See. turns out that the preaching is not coming from a group of 3 men in purple polyester robes. It's this one guy, an older guy, grey hair, kinda thin, alone, in a tuxedo at 12:30pm, 70 degrees, behind a folding table full of children's bibles, preaching into a microphone, his voice - well, "booming" definitely isn't the word, but it is *amplified* by the little silver box at his feet. Just a man in a tuxedo preaching God's word. No men who hate me and scream into the mic about the white bitch crossing the street right here in Harlem. Just someone selling bibles for kids for $10 each and talking about the love of God.

Alrighty. I can get my coffee. Thank you, Lord. Amen.

Friday, March 28, 2003
pool and other fun stuff

click for pictures

Thursday, March 27, 2003
i stand corrected

Yeah, let's definitely try to reason with this guy. Peace is the answer! I'm sure he'd *never* strike us first, and I'm certain he'd never do it without UN permission. Clearly, we are completely overreacting. Better yet, let's just wait til the next attack. I bet the UN would be on our side then!

Did you click on that link? And were you able to keep your lunch down? Good for you. That makes one of us.


Here's something that's been sticking in my craw (is that how one spells 'craw'?) for a week or so: I recently had an on-line interaction with someone who does not live in NYC but who nonetheless assured me that she does understand what it was like here after 9/11 and who actually seemed to take offense to my suggestion that she doesn't get it.

Here's the truth: If you weren't here that day or didn't live here in the months immediately after? Yeah, you don't get it. And you will never get it. And if I were you, I'd be grateful for that.

In the interest of letting you what it was like, at least for me, I'm posting a bunch of stuff I wrote during those months. And no, I don't presume to speak for every New Yorker's experience. Just mine. This is what it was like for me dealing with day-to-day minutiae in the wake of a terrorist attack.

And if you'd like to tell me that I have no idea of the horror that's going on in Iraq right now - guess what? I agree. I have no idea. And you have no idea what it was like here.

Here are the writings.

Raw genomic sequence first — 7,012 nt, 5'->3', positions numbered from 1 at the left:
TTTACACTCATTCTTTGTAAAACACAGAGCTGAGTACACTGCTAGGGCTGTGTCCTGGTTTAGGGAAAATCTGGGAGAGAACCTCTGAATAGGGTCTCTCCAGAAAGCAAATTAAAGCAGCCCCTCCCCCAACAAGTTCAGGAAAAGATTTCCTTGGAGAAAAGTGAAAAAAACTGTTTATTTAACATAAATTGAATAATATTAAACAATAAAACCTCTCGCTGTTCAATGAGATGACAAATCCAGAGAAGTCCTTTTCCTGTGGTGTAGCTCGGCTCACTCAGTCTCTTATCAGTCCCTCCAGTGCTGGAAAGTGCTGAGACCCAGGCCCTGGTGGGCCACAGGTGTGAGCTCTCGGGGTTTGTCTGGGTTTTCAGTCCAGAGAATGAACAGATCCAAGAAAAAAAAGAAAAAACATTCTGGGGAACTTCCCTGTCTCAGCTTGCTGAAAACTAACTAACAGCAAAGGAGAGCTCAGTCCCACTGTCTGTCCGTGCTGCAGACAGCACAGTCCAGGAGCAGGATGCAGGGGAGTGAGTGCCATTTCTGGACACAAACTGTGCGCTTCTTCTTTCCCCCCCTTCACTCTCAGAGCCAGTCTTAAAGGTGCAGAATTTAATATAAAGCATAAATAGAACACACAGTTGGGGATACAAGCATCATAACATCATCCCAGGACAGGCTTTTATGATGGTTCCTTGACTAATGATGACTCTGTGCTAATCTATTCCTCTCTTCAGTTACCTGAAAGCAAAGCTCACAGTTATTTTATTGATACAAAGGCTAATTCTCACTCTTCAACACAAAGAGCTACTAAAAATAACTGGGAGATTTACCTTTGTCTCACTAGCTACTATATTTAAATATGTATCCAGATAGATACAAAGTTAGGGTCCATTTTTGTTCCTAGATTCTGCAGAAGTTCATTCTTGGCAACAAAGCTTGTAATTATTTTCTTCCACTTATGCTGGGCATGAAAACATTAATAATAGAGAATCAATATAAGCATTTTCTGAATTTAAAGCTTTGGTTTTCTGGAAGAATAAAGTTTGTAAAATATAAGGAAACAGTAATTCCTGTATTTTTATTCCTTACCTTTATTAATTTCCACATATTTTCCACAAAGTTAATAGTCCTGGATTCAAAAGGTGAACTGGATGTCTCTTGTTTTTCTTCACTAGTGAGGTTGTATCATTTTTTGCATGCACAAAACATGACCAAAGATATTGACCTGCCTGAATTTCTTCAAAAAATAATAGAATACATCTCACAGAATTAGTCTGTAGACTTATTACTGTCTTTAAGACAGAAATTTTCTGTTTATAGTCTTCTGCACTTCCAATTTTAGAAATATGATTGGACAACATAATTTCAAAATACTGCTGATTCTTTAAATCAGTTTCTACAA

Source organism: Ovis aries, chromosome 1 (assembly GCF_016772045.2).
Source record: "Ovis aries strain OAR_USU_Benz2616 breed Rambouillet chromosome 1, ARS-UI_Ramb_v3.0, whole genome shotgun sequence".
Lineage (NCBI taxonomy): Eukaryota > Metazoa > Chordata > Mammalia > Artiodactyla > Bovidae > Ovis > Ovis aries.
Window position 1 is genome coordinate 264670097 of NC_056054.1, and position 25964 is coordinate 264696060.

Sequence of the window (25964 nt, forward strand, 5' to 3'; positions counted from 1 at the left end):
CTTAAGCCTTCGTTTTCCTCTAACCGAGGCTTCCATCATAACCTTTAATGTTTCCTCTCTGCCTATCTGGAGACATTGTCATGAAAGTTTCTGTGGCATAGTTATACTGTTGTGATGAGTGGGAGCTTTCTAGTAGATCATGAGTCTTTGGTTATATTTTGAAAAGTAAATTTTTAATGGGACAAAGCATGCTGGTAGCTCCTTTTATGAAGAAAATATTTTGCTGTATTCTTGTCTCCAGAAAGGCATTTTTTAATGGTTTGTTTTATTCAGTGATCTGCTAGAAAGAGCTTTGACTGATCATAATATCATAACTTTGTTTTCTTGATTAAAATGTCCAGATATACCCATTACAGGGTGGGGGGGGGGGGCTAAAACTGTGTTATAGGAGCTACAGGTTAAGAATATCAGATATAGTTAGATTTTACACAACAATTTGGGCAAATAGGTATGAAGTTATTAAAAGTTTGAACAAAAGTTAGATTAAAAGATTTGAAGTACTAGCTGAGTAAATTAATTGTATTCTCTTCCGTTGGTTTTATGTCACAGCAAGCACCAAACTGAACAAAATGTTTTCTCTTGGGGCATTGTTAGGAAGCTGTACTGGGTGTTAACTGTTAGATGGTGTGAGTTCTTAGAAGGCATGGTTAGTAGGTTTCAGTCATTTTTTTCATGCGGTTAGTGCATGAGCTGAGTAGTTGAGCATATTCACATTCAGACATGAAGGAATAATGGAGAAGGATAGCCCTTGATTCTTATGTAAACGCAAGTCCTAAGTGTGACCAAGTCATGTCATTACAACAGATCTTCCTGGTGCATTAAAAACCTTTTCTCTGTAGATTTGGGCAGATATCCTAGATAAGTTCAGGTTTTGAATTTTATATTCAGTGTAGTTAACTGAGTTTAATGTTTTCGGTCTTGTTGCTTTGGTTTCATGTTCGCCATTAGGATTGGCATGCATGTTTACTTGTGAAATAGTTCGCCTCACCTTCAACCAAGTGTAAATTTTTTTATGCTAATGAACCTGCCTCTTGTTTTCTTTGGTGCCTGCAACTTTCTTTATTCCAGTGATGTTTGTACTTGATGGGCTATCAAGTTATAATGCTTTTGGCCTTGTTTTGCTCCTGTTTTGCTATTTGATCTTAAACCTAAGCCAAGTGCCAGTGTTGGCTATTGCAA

That's all.

Tuesday, March 25, 2003

I met up with my good friend Hadiyah on Saturday afternoon (lifelong New Yorker temporarily transported to Seattle to chill with her grandkids for a year or two) on her much-too-short visit to this coast, and I was thrilled to learn that she'd recently published two essays! So excited was I that I took some pictures of her, the book and her essays (she chose a first name byline only as the book is about survivors of sexual abuse).

Afterwards, I headed over to the fantastic new Nan Goldin exhibit and was reminded of why, exactly, I worship her so. If you're in the NYC area and you have any affection at all for photography you must go, and be sure not to miss the slide show in the back room. The whole thing just took my breath away. You can see more of her older work here.

Then I wandered around the city. It was a gorgeous day, bordering on (dare I say it?) WARM.

That is all.

click for pictures

Monday, March 24, 2003
it took me 2 hours and 3 trains...

...but I did manage to get out to Coney Island yesterday. Damn weekend subway changes. D train running local, W train running on the N line, N train not running at all, and me on a subway platform somewhere in Brooklyn on Bay Parkway or some shit like that, wondering why I didn't just stay home and alphabetize my CDs.

Maybe it was, like, fate. I got there just before twilight ("magic hour" for all you film dorks out there) with its gorgeous yellow and orange light, and got back on the subway not long after dark and just in time to dodge the guy who was stalking me and my camera up and down the deserted boardwalk.

Everything is still closed for the season - food stands boarded up, rides closed and locked behind gates, and the long, wide boardwalk is quiet and empty except for the occasional jogger running by or cutesy couple holding hands and looking out at the ocean. Oh, and the potential muggers.

It's kinda nice.

click for pictures